United States District Court, D. Maryland
REPORT AND RECOMMENDATIONS
Stephanie A. Gallagher United States Magistrate Judge
to Standing Order 2014-01, the above-referenced case has been
referred to me for review of the Commissioner's
dispositive motion, (ECF No. 16), and to make recommendations
pursuant to 28 U.S.C. § 636(b)(1)(B) and Local Rule
301.5(b)(ix). The Plaintiff, Fred Lee Dixon, who is appearing
pro se, did not file a motion for summary judgment
but filed a response to the Commissioner's Motion for
Summary Judgment. I have considered the Commissioner's
Motion and Mr. Dixon's response. [ECF Nos. 16, 18]. I
find that no hearing is necessary. See Loc. R. 105.6
(D. Md. 2016). This Court must uphold the decision of the
Agency if it is supported by substantial evidence and if the
Agency employed proper legal standards. See 42
U.S.C. §§ 405(g), 1383(c)(3); Craig v.
Chater, 76 F.3d 585, 589 (4th Cir. 1996). Under that
standard, I recommend that the Court grant the
Commissioner's motion and affirm the Commissioner's
judgment pursuant to sentence four of 42 U.S.C. §
Dixon filed a claim for Supplemental Security Income
(“SSI”) on August 2, 2012, alleging a disability
onset date of February 2, 2012. (Tr. 129-37). His claim was
denied initially and on reconsideration. (Tr. 76-79, 85-86).
A hearing, at which Mr. Dixon was represented by counsel, was
held on January 29, 2015, before an Administrative Law Judge
(“ALJ”). (Tr. 28- 56). Following the hearing, the
ALJ determined that Mr. Dixon was not disabled within the
meaning of the Social Security Act during the relevant time
frame. (Tr. 6-26). The Appeals Council denied Mr. Dixon's
request for review, (Tr. 1-5), so the ALJ's decision
constitutes the final, reviewable decision of the Agency.
found that Mr. Dixon suffered from the severe impairments of
“post-traumatic stress disorder; possible anti-social
personality disorder; history of cannabis abuse; borderline
intellectual functioning.” (Tr. 11). Despite these
impairments, the ALJ determined that Mr. Dixon retained the
residual functional capacity (“RFC”) to:
perform a full range of work at all exertional levels.
However, the claimant is limited to simple, routine,
repetitive tasks in a work environment free of fast-paced
production requirements, involving only simple work-related
decisions and few, if any, workplace changes. Additionally,
the claimant can have only occasional interaction with the
public and coworkers, and requires isolated work with only
(Tr. 14). After considering the testimony of a vocational
expert (“VE”), the ALJ determined that Mr. Dixon
could perform jobs existing in significant numbers in the
national economy and that, therefore, he was not disabled.
carefully reviewed the ALJ's opinion and the entire
record. See Elam v. Barnhart, 386 F.Supp.2d 746, 753
(E.D. Tex. 2005) (mapping an analytical framework for
judicial review of a pro se action challenging an
adverse administrative decision, including: (1) examining
whether the Commissioner's decision generally comports
with regulations, (2) reviewing the ALJ's critical
findings for compliance with the law, and (3) determining
from the evidentiary record whether substantial evidence
supports the ALJ's findings). I have also considered all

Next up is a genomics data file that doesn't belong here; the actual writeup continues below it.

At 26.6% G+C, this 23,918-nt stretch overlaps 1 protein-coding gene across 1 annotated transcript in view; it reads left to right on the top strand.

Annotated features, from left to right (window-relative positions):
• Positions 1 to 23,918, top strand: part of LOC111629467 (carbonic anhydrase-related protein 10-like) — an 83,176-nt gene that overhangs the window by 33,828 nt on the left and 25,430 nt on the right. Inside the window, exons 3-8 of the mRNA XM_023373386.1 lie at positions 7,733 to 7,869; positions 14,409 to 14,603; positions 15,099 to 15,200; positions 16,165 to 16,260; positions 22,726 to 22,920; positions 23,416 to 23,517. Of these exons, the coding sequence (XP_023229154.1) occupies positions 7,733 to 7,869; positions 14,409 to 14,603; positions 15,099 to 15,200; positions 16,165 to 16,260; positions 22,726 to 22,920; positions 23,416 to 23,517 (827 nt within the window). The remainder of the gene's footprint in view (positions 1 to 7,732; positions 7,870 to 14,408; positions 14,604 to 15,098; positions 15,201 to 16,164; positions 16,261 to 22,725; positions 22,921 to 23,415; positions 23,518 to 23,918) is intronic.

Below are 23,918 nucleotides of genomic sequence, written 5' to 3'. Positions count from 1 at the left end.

of the arguments raised by Mr. Dixon's prior attorney in
his May 20, 2015 letter to the Appeals Council. (Tr. 211-12).
For the reasons described below, substantial evidence
supports the ALJ's decision.
proceeded in accordance with applicable law at all five steps
of the sequential evaluation. The ALJ ruled in Mr.
Dixon's favor at step one and determined that he has not
engaged in substantial gainful activity since his application
date. (Tr. 11); see 20 C.F.R. §
416.920(a)(4)(i). At step two, the ALJ then considered the
severity of each of the impairments that Mr. Dixon claimed
prevented him from working. See 20 C.F.R. §
416.920(a)(4)(ii). Notably, the ALJ found Mr. Dixon's
toothaches, headaches, occasional cold and sore throat
symptoms, alleged lead toxicity, and back impairment to be
non-severe. (Tr. 11). With respect to the toothaches,
headaches, and cold and sore throat symptoms, the ALJ
determined them to be “transient” and treatable
with conservative measures. Id. The ALJ noted that
two blood tests showed no evidence of lead toxicity.
Id. The ALJ provided a more thorough analysis of Mr.
Dixon's alleged back impairment, noting that despite
complaints of back pain, the physical examinations and
objective tests were either normal or only mildly abnormal.
(Tr. 15-16). The ALJ concluded that “objective findings
do not suggest any significant limitation, ” that
“complaints of back pain have been treated with
relatively conservative measures, ” and that “the
claimant continued to exercise by walking or even
running.” (Tr. 16). In light of that evidence, the ALJ
found Mr. Dixon's back impairment to be non-severe.
Id. However, after finding at least one of Mr.
Dixon's impairments severe, id., the ALJ
continued with the sequential evaluation and considered, in
assessing Mr. Dixon's RFC, the extent to which his
impairments limited his ability to work.
three, the ALJ determined that Mr. Dixon's severe mental
health impairments did not meet the specific requirements of,
or medically equal the criteria of, any listings. (Tr.
12-14). In particular, the ALJ considered the specific
requirements of Listing 12.04 (affective disorders), 12.06
(anxiety related disorders), 12.08 (personality disorders),
12.05 (borderline intellectual functioning), and 12.09
(substance addiction disorders). See 20 C.F.R. Pt.
404, Subpt. P, App. 1, §§ 12.04, 12.06, 12.08,
12.05, 12.09. The first three Listings require proof of the
same set of “paragraph B” criteria, and the ALJ
concluded that Mr. Dixon had mild restriction in activities